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Graduate Scholars Shine as Equity-Minded Mentors

Five graduate students inducted into Bouchet Honors Society for efforts to improve access and belonging

Five graduate scholars at UC San Diego have been inducted into the Bouchet Graduate Honor Society for their role in cultivating inclusive environments, advocating for traditionally underrepresented students and serving as leaders through academic excellence. UC San Diego was the first university on the West Coast to join the national society that exemplifies the values of Edward Alexander Bouchet, the first African American doctoral recipient in the U.S.

“We are so pleased to have the opportunity to recognize and celebrate this year’s Bouchet Scholars, who all are exemplars not only of scholarly achievement, but of character, leadership, advocacy and service to others,” said James Antony, dean of the Graduate Division. “They join a growing group of scholars on our campus and across the nation who are committed to diversity and excellence in doctoral education and the professoriate.”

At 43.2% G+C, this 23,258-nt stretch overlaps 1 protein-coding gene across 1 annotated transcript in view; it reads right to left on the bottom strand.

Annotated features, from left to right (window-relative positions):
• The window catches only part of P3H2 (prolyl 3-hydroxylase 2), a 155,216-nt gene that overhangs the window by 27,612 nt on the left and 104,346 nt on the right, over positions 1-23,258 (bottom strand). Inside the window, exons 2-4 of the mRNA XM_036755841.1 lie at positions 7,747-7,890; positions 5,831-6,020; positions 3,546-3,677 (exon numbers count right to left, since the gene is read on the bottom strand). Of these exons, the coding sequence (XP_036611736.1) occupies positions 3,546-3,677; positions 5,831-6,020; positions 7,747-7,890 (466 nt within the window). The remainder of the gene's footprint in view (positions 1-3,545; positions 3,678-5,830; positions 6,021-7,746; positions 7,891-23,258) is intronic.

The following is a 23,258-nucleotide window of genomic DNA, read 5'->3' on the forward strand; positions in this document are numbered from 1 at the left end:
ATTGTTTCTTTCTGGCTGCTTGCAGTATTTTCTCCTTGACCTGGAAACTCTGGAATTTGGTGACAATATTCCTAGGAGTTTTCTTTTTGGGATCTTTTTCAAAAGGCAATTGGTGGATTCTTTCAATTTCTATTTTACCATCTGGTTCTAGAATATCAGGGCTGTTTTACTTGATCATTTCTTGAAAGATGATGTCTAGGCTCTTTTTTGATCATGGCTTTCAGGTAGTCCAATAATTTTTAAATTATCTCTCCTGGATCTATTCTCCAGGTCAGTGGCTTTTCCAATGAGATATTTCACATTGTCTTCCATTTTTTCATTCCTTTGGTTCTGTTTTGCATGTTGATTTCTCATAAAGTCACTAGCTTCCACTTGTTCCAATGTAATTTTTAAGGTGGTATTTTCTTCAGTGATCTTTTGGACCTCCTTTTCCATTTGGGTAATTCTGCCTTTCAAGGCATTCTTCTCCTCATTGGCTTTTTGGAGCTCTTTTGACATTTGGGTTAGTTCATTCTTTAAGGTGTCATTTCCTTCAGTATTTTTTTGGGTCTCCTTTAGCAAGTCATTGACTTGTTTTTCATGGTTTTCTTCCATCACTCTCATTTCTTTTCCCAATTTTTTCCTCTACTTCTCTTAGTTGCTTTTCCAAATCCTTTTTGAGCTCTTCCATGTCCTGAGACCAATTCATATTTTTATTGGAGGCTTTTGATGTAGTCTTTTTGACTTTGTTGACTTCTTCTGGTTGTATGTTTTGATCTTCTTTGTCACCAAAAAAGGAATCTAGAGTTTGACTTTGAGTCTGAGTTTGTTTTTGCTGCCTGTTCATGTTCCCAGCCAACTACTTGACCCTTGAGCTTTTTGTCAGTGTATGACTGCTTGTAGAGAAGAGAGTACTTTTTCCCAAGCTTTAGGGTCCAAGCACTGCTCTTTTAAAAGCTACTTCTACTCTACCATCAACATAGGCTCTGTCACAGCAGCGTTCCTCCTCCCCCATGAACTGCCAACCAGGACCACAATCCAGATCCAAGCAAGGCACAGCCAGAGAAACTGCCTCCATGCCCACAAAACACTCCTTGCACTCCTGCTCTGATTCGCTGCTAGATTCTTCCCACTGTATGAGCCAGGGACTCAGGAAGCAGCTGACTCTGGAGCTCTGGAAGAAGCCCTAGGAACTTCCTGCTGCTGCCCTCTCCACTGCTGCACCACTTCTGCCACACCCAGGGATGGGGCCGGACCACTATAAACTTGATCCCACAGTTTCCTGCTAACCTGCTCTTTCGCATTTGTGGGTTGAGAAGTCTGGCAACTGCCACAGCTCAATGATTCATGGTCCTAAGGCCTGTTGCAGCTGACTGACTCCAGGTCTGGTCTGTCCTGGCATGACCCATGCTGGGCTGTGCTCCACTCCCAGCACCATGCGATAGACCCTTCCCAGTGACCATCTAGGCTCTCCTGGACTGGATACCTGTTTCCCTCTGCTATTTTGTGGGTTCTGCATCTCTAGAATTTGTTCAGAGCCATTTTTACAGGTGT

Each of the scholars have the opportunity to attend the annual Yale Bouchet Conference on Diversity and Graduate Education in April. The theme of this year’s virtual conference is “Our Social Justice Imperative: Shifting Societal Norms,” which aligns with UC San Diego’s campus-wide efforts on inclusive excellence and anti-racism, as well as the Principles of Community.

UC San Diego’s 2021 Bouchet Scholars include:

Daril E. Brown II, Electrical and Computer Engineering

Daril E. Brown II

Daril E. Brown II has been guided by the philosophy, “reach back as you strive forward.” He has found that the ultimate reward is when his mentees succeed, many of them are the first in their family to earn a college degree and are now poised to become first generation Ph.D. graduates. Brown has served as a mentor in several capacities, including lead instructor of “Introduction to Mechanical Engineering,” a pre-college summer course through UC San Diego Extension’s Academic Connections program, as well as a graduate advocate for the campus’s Summer Training Academy for Research Success (STARS) program.

“I try to be the mentor I wish I had when I was in my mentees position,” explained Brown. “I’ve had a lot of great mentors; however, I did not meet many of them until later in my academic career. I felt lost throughout much of the early parts of high school and my undergraduate education. I want to ensure that my mentees don’t miss important opportunities or make the same mistakes I made when I was just starting out.”